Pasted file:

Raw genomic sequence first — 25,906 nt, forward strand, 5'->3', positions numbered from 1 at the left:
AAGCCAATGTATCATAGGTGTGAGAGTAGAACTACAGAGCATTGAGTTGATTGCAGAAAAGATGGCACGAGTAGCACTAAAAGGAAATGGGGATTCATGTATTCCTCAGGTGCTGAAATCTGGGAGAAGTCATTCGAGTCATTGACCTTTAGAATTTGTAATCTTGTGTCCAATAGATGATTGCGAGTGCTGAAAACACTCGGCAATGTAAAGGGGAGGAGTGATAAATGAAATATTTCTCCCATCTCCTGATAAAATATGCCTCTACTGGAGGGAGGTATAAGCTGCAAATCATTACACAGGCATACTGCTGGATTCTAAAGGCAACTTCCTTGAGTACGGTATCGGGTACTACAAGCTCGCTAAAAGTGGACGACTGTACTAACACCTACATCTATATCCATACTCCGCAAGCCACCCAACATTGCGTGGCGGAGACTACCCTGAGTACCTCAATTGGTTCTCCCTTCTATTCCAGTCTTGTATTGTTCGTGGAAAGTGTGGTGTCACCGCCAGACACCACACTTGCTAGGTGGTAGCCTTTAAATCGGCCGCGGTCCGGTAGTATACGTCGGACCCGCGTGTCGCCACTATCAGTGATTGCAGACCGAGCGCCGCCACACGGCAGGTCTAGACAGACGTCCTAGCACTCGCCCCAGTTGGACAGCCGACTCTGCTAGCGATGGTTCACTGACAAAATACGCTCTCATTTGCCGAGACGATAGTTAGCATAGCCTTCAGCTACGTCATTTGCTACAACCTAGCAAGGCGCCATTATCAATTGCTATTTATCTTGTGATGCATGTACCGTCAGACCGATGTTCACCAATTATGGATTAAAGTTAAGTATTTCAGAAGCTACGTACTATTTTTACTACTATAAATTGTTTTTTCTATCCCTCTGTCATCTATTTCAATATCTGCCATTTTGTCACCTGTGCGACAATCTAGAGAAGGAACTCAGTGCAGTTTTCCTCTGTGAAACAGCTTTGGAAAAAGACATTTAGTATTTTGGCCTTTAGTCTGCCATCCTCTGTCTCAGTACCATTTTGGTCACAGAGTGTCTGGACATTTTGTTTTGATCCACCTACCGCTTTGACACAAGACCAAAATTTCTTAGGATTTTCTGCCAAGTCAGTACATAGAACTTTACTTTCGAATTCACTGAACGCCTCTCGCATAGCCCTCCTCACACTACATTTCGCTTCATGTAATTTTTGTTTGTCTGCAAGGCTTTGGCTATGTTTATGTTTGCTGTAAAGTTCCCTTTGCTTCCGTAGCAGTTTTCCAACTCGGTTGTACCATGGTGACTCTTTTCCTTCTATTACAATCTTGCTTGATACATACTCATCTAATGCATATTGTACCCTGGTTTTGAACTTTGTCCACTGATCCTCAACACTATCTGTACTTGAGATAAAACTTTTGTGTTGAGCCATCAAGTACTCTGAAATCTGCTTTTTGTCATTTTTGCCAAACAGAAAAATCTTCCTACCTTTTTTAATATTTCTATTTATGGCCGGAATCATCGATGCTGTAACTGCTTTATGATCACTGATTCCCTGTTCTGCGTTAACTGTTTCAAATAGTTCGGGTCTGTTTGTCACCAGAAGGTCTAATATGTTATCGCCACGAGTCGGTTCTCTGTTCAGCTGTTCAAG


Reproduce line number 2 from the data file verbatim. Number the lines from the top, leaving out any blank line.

AAGCCAATGTATCATAGGTGTGAGAGTAGAACTACAGAGCATTGAGTTGATTGCAGAAAAGATGGCACGAGTAGCACTAAAAGGAAATGGGGATTCATGTATTCCTCAGGTGCTGAAATCTGGGAGAAGTCATTCGAGTCATTGACCTTTAGAATTTGTAATCTTGTGTCCAATAGATGATTGCGAGTGCTGAAAACACTCGGCAATGTAAAGGGGAGGAGTGATAAATGAAATATTTCTCCCATCTCCTGATAAAATATGCCTCTACTGGAGGGAGGTATAAGCTGCAAATCATTACACAGGCATACTGCTGGATTCTAAAGGCAACTTCCTTGAGTACGGTATCGGGTACTACAAGCTCGCTAAAAGTGGACGACTGTACTAACACCTACATCTATATCCATACTCCGCAAGCCACCCAACATTGCGTGGCGGAGACTACCCTGAGTACCTCAATTGGTTCTCCCTTCTATTCCAGTCTTGTATTGTTCGTGGAAAGTGTGGTGTCACCGCCAGACACCACACTTGCTAGGTGGTAGCCTTTAAATCGGCCGCGGTCCGGTAGTATACGTCGGACCCGCGTGTCGCCACTATCAGTGATTGCAGACCGAGCGCCGCCACACGGCAGGTCTAGACAGACGTCCTAGCACTCGCCCCAGTTGGACAGCCGACTCTGCTAGCGATGGTTCACTGACAAAATACGCTCTCATTTGCCGAGACGATAGTTAGCATAGCCTTCAGCTACGTCATTTGCTACAACCTAGCAAGGCGCCATTATCAATTGCTATTTATCTTGTGATGCATGTACCGTCAGACCGATGTTCACCAATTATGGATTAAAGTTAAGTATTTCAGAAGCTACGTACTATTTTTACTACTATAAATTGTTTTTTCTATCCCTCTGTCATCTATTTCAATATCTGCCATTTTGTCACCTGTGCGACAATCTAGAGAAGGAACTCAGTGCAGTTTTCCTCTGTGAAACAGCTTTGGAAAAAGACATTTAGTATTTTGGCCTTTAGTCTGCCATCCTCTGTCTCAGTACCATTTTGGTCACAGAGTGTCTGGACATTTTGTTTTGATCCACCTACCGCTTTGACACAAGACCAAAATTTCTTAGGATTTTCTGCCAAGTCAGTACATAGAACTTTACTTTCGAATTCACTGAACGCCTCTCGCATAGCCCTCCTCACACTACATTTCGCTTCATGTAATTTTTGTTTGTCTGCAAGGCTTTGGCTATGTTTATGTTTGCTGTAAAGTTCCCTTTGCTTCCGTAGCAGTTTTCCAACTCGGTTGTACCATGGTGACTCTTTTCCTTCTATTACAATCTTGCTTGATACATACTCATCTAATGCATATTGTACCCTGGTTTTGAACTTTGTCCACTGATCCTCAACACTATCTGTACTTGAGATAAAACTTTTGTGTTGAGCCATCAAGTACTCTGAAATCTGCTTTTTGTCATTTTTGCCAAACAGAAAAATCTTCCTACCTTTTTTAATATTTCTATTTATGGCCGGAATCATCGATGCTGTAACTGCTTTATGATCACTGATTCCCTGTTCTGCGTTAACTGTTTCAAATAGTTCGGGTCTGTTTGTCACCAGAAGGTCTAATATGTTATCGCCACGAGTCGGTTCTCTGTTCAGCTGTTCAAG